John Protevi


On his book Political Affect: Connecting the Social and the Somatic

Cover Interview of February 16, 2010

In a nutshell

In Political Affect I address human nature as bio-cultural.  Each one of us is a “body politic” that connects the social and the somatic.  I avoid the extremes of social constructivism and genetic determinism by claiming we inherit a minimal human nature that gets fine-tuned by culture.  In a formula, our human nature has evolved to be so open to our nurture that it becomes second nature.

I get to my notion of human nature as “body politic” by putting the “embodied mind” school of cognitive science together with the post-structuralist French philosopher Gilles Deleuze.  What attracted me to the embodied mind school (e.g., Hubert Dreyfus, Evan Thompson, Alva Noë, and the late Francisco Varela) is the critique of the standard computer metaphor of cognition as information processing and its alternate vision of cognition as an organism directing itself in its environment.  Such embodied cognition is inescapably affective; the old division of reason and emotion needs to be rethought as “affective cognition.”

What Deleuze brings to the table is a wide-ranging materialist ontology, so that we can use the same basic concepts of self-organizing systems in both natural and social registers.  This enables me to couple the “politic” to the “body,” to connect the social and the somatic.  Basically, Deleuze lets us go “above” and “below” the subject; “above” to politics, and “below” to biology.  We live at the crossroads: singular subjects arise from a “crystallization” or “resolution” of a distributed network of natural processes and social practices.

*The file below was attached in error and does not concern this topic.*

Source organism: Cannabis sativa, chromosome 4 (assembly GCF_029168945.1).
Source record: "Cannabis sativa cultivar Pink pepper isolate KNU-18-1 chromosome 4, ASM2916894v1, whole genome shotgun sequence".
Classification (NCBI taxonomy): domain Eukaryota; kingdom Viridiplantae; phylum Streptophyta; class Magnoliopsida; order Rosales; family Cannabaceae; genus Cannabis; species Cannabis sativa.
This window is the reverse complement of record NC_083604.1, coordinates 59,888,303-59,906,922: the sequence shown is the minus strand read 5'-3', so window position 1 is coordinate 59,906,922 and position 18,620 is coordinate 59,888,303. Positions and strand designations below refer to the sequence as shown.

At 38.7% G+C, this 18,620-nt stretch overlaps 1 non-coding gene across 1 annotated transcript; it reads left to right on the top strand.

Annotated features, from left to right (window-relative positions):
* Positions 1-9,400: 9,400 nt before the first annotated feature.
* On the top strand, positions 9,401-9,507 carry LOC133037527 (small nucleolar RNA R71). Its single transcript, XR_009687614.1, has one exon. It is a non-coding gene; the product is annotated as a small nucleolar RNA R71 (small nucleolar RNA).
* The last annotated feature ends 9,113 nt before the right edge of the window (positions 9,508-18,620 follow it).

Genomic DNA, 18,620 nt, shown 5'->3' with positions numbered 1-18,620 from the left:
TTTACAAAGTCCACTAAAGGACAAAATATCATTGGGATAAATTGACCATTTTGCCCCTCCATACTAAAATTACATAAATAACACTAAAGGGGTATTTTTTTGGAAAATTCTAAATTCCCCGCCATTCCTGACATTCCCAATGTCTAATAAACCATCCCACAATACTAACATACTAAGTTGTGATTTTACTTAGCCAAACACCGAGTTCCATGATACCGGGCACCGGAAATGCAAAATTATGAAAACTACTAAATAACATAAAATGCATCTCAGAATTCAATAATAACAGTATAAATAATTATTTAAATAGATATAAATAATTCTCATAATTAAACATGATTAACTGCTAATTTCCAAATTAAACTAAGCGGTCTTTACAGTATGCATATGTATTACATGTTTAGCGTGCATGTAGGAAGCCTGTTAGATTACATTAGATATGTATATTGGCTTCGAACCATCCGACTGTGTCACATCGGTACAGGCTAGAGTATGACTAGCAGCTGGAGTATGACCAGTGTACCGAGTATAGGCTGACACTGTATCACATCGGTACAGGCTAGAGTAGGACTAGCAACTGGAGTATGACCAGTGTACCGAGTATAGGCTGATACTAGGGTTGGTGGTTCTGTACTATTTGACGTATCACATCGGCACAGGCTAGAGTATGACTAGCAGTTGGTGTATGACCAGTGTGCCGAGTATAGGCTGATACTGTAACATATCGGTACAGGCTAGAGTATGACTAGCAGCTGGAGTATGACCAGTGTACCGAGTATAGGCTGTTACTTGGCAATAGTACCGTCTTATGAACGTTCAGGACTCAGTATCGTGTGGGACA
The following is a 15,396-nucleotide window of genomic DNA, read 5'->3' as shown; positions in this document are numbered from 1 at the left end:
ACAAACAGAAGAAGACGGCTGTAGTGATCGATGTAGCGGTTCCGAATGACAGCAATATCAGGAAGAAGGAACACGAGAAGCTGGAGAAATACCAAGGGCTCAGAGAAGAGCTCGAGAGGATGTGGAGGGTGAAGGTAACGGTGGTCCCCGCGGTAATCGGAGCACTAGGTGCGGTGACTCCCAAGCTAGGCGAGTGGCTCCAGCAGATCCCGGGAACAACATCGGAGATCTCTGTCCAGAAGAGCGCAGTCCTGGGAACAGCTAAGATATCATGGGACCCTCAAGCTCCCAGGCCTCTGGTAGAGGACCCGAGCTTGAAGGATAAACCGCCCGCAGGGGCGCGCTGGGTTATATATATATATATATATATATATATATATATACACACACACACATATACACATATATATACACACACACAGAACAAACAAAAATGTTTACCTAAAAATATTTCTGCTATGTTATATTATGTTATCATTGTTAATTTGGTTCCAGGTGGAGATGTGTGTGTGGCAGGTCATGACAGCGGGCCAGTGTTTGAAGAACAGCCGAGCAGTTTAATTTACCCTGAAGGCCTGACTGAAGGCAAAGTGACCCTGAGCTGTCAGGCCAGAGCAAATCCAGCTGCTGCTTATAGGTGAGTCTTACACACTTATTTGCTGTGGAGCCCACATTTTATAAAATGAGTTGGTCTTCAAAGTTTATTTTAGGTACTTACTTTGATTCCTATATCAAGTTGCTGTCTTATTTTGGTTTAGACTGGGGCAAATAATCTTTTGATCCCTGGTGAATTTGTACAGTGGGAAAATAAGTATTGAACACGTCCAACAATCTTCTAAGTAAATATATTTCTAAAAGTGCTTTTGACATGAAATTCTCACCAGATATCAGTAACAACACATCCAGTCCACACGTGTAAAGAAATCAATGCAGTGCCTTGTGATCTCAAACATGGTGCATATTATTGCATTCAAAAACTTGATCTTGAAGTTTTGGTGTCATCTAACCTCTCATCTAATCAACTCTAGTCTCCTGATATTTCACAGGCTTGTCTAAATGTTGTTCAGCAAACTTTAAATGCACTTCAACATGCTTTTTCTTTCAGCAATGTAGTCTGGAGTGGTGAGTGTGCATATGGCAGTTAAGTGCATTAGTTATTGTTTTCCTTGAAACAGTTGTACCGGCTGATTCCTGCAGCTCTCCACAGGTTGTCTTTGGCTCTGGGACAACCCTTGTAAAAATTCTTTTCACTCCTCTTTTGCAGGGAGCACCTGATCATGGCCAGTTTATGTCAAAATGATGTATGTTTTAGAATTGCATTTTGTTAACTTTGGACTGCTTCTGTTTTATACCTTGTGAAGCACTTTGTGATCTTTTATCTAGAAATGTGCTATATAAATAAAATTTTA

Political Affect starts by laying out the theory of politically inflected affective cognition, bringing Deleuze together with dynamical systems theory (a.k.a. “complexity theory,” or the theory of self-organizing material systems), and a number of positions in the affective, cognitive, and biological sciences, including “developmental systems theory,” a biological perspective that emphasizes epigenetic (cellular, organic, and even extra-somatic) factors as well as genetic factors in inheritance and development.

I then compare Aristotle, Kant, and Deleuze on the interchange of theology, biology and politics that has always haunted the philosophical treatment of the organism.  Finally, I provide three case studies where the social-somatic connection that constitutes human nature results in the bypassing or at least the attenuation of consciousness.  That is, I investigate instances where biologically inherited basic emotions, which have received in cultural experience different triggers and thresholds, result in, if not outright “takeovers” of behavior, at least strong unconscious biases.  The three case studies are the Terri Schiavo case (empathy), the Columbine High School massacre (rage), and Hurricane Katrina (fear).